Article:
Error: Concurrency violation: the UpdateCommand affected 0 of the
expected 1 records
When performing an update (using a DataAdapter) the following
exception is generated:
Exception type: DBConcurrencyException
Exception message: Concurrency violation: the UpdateCommand affected 0
of the expected 1 records.
if you catch this error inside the IDE then you might also see:
A first chance exception of type 'System.Data.DBConcurrencyException'
occurred in ...
When performing an update the underlying ADO driver compares the
values for the current database record with what it expects before it
performs the update. This check is done to detect whether some other
process has updated the database. If the data is not as expected then a
DBConcurrencyException is generated.
This exception is being thrown because the driver thinks that the
data has been updated by another process.
- Avoid concurrent updates. Allowing two (or more) processes to
update the same database records is risky, because it implies that
one process may perform an update using old and out of date
information. It is strongly suggested that you review your
application design to avoid this.
- There are exceptional circumstances where
where this error is generated when values have not changed and yet
the values read back from the database is not what ADO expects.
I have encountered this in two situations, but there may be more:
- If the database record contains a floating point value (even
if that floating point value is not being changed) then this
exception can be generated due to a rounding error. For example
the value 5.6 cannot be stored without rounding the database (or
in memory either, but will be represented by the approximation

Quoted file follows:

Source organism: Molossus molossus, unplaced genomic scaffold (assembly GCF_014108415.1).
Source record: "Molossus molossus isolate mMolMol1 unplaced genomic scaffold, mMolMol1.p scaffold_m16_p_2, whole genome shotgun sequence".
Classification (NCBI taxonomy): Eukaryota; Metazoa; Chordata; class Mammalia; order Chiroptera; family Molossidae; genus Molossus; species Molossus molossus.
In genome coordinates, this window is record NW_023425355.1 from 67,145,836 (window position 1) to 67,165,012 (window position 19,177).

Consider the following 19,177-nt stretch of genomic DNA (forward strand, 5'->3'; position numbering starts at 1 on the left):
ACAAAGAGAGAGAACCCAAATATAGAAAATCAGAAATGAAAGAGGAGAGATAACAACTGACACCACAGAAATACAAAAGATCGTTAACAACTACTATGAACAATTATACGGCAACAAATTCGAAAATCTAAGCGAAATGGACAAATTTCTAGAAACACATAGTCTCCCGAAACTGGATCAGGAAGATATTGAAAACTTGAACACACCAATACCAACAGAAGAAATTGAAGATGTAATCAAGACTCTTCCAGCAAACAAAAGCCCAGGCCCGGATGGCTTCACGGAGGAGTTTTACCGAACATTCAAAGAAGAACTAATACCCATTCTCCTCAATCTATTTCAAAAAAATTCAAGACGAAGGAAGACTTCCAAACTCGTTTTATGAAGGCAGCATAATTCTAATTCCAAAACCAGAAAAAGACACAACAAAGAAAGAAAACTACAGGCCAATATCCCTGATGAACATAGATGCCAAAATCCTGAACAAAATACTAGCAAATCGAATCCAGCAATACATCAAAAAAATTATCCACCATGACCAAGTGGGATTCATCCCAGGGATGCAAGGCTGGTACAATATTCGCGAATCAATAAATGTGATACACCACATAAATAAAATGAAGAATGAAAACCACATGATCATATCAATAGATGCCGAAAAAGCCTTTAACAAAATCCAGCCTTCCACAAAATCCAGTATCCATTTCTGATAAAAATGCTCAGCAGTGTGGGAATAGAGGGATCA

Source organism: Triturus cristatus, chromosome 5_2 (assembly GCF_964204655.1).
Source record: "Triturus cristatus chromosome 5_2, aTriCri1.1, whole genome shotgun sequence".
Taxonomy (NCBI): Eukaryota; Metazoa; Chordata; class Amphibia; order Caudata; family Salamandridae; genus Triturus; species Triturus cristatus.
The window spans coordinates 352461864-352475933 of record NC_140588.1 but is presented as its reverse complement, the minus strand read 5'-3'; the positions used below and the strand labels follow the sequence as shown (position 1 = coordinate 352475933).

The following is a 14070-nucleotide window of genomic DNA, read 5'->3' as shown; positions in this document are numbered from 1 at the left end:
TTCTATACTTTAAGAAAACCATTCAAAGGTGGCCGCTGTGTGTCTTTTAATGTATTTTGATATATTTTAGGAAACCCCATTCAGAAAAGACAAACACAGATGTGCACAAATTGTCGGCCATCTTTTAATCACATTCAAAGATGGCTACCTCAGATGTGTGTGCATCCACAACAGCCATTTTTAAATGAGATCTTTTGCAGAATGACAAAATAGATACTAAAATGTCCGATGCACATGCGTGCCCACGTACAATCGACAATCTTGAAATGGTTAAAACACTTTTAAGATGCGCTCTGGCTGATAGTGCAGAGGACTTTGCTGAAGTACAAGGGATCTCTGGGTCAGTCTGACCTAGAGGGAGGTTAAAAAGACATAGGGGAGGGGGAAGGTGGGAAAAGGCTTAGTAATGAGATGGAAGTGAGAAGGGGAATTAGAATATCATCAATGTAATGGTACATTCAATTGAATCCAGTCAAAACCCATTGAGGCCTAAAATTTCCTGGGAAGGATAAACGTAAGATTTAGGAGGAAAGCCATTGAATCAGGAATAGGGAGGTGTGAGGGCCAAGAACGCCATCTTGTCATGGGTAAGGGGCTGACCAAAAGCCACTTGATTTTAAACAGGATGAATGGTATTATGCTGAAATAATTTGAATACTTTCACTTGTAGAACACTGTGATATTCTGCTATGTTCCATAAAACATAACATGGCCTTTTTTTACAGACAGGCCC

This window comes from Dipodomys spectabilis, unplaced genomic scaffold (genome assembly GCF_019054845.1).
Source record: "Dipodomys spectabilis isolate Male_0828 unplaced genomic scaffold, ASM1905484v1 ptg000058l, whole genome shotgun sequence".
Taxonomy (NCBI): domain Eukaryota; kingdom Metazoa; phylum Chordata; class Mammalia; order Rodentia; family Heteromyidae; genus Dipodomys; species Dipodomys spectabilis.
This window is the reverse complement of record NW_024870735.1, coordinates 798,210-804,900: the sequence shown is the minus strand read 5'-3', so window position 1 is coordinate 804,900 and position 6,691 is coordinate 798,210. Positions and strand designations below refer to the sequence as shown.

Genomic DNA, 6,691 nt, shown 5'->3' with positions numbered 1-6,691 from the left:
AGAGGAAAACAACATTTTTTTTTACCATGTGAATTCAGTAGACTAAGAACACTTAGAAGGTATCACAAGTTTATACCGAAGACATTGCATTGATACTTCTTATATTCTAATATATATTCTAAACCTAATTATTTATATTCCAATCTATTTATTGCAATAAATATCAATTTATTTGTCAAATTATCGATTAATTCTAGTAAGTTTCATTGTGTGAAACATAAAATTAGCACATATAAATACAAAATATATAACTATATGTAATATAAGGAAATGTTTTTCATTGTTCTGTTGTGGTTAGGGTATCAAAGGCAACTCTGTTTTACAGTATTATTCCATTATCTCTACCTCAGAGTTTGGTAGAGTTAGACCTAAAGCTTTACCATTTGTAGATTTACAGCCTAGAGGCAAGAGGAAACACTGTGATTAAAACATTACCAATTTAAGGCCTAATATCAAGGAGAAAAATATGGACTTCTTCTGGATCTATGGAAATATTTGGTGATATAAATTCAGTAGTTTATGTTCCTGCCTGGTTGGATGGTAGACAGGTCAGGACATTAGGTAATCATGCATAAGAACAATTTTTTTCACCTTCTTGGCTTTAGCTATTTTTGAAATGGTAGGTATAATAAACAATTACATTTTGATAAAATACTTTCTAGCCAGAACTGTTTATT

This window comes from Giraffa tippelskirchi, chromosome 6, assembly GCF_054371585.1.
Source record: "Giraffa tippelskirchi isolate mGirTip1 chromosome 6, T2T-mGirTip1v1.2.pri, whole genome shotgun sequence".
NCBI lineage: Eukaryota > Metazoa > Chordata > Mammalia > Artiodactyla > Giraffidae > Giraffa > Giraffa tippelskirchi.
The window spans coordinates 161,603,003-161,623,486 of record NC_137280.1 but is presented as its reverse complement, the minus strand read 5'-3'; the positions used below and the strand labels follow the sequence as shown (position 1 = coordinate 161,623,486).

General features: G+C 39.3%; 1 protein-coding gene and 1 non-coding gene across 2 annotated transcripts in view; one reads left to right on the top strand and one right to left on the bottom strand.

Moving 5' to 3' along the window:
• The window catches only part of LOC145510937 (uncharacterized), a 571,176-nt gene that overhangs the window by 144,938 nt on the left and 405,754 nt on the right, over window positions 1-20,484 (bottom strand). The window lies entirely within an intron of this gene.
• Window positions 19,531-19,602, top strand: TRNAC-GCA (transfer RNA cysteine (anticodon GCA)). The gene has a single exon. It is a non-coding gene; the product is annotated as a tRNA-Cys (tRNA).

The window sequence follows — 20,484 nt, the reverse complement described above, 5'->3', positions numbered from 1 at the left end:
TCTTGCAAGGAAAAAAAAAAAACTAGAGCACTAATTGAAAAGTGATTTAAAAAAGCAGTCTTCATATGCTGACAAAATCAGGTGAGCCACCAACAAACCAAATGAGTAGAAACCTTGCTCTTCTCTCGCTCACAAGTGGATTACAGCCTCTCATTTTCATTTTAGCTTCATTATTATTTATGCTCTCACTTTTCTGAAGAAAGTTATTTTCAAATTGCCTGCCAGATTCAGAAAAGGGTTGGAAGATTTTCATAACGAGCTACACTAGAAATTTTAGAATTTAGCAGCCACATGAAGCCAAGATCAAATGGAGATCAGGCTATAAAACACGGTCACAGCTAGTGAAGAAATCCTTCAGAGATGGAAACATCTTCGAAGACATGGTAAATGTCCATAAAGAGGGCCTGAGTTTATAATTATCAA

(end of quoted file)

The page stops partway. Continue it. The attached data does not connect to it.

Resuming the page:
5.599999...) To complicate matters slight hardware differences
between the implementation of floating point calculations on
CPUs can mean that for identical data this error may be thrown
on one system but not on another - which means that this error
can arise in production and yet even with identical data cannot
be reproduced in test - it has happened to me.
- If the date stored in the database is 0, then ADO seems to
treat this as
System.DBNull even though it isn't. Presumably the
checking logic appreciates that a 0 date and
not the same and thus throws the
Whilst there may be good a good reason to store "0" (or rather
"0000-00-00 00:00:00") as a date in the database a simple work
around would be to consider storing a date that avoids this
Note: This might depend on the database and the driver being
used. I encountered this while connecting to a MySQL database,
so I cannot comment on whether the same issue exists with SQL
If you are confident that this is the problem (and there
is no risk of genuine concurrent updates to the data), then tell the
driver to overwrite when it detects a "conflict", e.g.:
dim cb as OdbcCommandBuilder(adapter)
cb.ConflictOption = ConflictOption.OverwriteChanges
I have only encountered this specific issue when using the
OdbcCommandBuilder, but believe this same error
can affect non-ODBC versions.
This approach can be used to avoid the error being thrown when
there are genuine concurrent data updates, but I would not advise
it as it would be better to consider a design review.
These notes have been tested on Windows 2008 server,
Windows 2003 server and Windows Vista Business, with ASP.NET 4.0, ASP.NET 3.5 and ASP.NET 2.0, and may apply to other versions as well.
About the author: Brian Cryer
is a dedicated software developer and webmaster. For his day job he
develops websites and desktop applications as well as providing
IT services. He moonlights as a technical author and consultant.